Europe 2009 – Italy


Italy will elect 72 MEPs (down from 78) in 2009, voting on Saturday 5th and Sunday 6th June. Italy elects its MEPs via 5 constituencies (pictured below right), and seats are allocated by constituency for all parties who win over 4% of the national vote. In 2009, the constituencies will elect the following numbers of MEPs:

  • Central – 14
  • Islands – 8
  • North-East – 13
  • North-West – 19
  • South – 18

There have been quite dramatic changes to the Italian party system in recent years. Italian national elections have seen Italy’s parties coalesce into two broad coalitions, but these have not necessarily been replicated in European elections.

The 2004 election took place during the second term of conservative Prime Minister Silvio Berlusconi. The sitting President of the European Commission (effectively head of government for the EU) Romano Prodi was stepping down to reenter Italian national politics.

The centre-left coalition United in the Olive Tree covered much of the centre-left, although it was not as extensive as national left-wing coalitions, excluding Greens and Communists. As it was a coalition, it’s constituent parts joined different European parties. Their MEPs joined the following European parties:

  • Party of European Socialists – 16
  • Alliance of Liberals and Democrats for Europe – 6
  • European People’s Party – European Democrats – 3

On the other side, Berlusconi’s party Forza Italia (European People’s Party) won 16 seats, and the far-right National Alliance (Union for Europe of the Nations) won 9 seats.

Other parties winning seats were:

  • Communist Refoundation Party (United European Left) – 5
  • Union of Christian Democrats (EPP-ED) – 5
  • Lega Nord (UEN, formerly Independence/Democracy) – 4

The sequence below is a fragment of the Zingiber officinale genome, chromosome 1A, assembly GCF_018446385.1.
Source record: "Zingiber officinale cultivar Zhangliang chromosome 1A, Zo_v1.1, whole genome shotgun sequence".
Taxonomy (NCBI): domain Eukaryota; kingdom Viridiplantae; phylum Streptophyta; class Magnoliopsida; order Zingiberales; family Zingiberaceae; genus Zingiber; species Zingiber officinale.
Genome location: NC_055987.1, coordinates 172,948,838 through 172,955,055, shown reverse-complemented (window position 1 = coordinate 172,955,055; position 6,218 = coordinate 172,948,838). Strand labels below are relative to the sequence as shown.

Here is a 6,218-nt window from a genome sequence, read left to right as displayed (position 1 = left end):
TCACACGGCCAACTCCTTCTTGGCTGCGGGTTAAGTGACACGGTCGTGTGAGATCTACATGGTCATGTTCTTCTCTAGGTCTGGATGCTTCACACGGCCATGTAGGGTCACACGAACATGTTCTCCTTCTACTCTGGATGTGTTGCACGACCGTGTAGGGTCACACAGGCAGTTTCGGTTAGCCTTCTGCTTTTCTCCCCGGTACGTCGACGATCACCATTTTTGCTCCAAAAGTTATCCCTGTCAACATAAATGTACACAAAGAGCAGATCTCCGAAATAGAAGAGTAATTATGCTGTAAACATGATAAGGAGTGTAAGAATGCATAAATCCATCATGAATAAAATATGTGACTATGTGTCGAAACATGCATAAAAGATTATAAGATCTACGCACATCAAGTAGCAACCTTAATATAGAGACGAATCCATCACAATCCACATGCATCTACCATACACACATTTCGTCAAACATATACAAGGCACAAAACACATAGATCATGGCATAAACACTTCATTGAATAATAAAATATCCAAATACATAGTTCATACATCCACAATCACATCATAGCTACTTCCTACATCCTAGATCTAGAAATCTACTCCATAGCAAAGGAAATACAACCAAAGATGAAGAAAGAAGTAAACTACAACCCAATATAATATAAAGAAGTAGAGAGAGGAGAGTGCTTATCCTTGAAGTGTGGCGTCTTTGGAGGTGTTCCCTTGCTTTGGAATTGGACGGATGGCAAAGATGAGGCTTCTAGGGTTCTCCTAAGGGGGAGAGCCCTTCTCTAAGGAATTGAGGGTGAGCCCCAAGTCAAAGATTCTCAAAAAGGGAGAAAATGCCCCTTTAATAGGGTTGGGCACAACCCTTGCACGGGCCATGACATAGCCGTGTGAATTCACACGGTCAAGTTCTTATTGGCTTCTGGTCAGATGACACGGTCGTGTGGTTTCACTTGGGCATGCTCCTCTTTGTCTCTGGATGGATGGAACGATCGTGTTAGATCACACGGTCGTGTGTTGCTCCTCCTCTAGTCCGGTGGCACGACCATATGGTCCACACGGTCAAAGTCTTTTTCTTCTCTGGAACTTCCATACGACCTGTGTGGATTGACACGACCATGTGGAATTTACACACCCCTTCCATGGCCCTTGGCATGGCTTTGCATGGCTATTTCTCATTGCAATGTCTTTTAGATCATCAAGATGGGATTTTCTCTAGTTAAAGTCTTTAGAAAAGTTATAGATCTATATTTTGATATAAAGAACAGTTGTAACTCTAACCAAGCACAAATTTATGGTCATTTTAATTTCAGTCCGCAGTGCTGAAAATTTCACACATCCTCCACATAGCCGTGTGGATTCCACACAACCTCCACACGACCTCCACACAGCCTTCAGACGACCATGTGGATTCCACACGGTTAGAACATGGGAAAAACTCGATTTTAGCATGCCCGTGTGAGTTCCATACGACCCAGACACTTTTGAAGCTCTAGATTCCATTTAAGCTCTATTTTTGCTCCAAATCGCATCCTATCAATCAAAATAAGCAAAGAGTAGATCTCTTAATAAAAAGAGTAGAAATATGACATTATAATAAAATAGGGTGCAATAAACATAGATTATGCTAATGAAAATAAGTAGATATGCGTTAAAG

• The Greens (European Greens) – 2
  • Party of Italian Communists (UEL) – 2
  • 6 others in ALDE
  • 2 others in EPP-ED
  • 2 others

Since 2004, a lot has changed in Italy. Berlusconi was defeated by Prodi in 2006, before Prodi’s government fell in 2008 and saw Berlusconi reelected. The two largest parties on both sides of politics have also merged, creating the Democratic Party on the left and the People of Freedom (created from Forza Italia and the National Alliance) on the right.

In addition the more left-wing parties have coalesced into two coalitions, the Communist-dominated Anticapitalist Left and the Socialist and Green listed, running as “Left and Freedom”.

Most recent polls have People of Freedom clearly leading, polling in the high 30s or low 40s. In comparison, the constituent parties polled 31% in 2004. In contrast, the Democratic Party is polling 25-26%. The Olive Tree polled 31% in 2004. Although it’s worth noting some socialist parties who ran under Olive Tree in 2004 are not part of the Democratic Party, so it’s hard to judge if a 26% vote would be a backward step for the party. Neither People of Freedom or the Democratic Party has yet to determine which Europarty they will join, as both parties were created by mergers of parties who were part of different Europarties, but it appears they will likely join the respective major centre-left and centre-right coalitions.

The vote for far-right northern regionalist party Lega Nord has also jumped from 5% in 2004 to 9-10% in recent polls. The liberal party Italy of Values (ALDE), which polled about 2% in 2004, is polling 8-9%. The communist Anticapitalist Left polled about 8% in 2004, but is polling around 4%. The socialist-green coalition Left and Freedom is also polling lower than its 2004 performance.